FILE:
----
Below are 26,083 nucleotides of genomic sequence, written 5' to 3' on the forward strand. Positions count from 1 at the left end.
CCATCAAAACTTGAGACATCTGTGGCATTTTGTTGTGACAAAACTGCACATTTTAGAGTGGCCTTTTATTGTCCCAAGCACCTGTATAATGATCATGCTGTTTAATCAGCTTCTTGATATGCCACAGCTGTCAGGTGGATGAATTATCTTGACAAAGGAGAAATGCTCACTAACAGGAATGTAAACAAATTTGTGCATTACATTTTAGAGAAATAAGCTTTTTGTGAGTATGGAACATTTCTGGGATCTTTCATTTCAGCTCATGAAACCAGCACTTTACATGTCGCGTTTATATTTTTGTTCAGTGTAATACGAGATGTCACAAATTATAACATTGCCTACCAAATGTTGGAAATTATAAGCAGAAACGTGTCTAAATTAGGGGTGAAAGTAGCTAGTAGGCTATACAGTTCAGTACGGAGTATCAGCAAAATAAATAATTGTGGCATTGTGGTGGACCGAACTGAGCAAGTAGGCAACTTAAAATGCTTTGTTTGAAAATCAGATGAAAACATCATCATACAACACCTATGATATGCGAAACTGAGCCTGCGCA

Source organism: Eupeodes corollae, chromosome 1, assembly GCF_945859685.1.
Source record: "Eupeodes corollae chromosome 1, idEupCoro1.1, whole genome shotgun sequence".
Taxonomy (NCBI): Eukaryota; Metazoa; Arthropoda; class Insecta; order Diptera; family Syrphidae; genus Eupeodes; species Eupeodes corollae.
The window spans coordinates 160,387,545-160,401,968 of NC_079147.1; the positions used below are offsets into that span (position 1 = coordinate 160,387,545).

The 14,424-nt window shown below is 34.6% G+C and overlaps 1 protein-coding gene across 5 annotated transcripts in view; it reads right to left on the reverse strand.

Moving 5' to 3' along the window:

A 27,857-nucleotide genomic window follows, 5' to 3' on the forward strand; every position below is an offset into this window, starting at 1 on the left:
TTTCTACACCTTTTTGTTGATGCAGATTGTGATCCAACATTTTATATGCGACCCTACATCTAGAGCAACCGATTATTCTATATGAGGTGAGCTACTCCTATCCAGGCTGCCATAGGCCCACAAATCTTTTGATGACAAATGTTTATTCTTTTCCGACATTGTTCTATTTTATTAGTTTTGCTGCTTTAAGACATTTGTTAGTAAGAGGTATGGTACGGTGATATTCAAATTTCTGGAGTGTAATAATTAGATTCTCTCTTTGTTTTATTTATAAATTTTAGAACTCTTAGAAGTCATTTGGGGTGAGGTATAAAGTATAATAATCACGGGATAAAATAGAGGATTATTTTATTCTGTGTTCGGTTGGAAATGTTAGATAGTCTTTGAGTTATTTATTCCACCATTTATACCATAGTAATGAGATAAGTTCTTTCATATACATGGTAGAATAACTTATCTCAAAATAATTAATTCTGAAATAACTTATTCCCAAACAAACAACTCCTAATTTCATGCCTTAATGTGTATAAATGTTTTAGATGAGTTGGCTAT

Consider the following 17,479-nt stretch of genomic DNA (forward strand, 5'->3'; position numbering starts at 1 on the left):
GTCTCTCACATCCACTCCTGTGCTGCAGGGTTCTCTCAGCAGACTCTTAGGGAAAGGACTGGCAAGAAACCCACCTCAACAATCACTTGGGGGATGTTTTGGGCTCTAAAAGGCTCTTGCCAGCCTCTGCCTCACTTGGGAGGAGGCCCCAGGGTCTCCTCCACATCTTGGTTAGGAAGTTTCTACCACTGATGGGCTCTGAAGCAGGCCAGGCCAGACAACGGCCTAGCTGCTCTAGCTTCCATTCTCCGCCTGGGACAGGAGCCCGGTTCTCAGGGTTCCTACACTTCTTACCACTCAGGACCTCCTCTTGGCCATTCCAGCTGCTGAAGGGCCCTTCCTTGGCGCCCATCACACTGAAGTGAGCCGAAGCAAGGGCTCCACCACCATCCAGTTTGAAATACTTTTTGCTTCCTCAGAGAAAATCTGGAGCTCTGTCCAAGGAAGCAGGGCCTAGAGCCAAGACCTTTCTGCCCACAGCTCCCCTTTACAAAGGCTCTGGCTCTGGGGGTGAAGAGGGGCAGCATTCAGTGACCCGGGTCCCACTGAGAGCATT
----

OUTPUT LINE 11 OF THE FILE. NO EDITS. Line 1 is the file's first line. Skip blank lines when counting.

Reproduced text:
Consider the following 17,479-nt stretch of genomic DNA (forward strand, 5'->3'; position numbering starts at 1 on the left):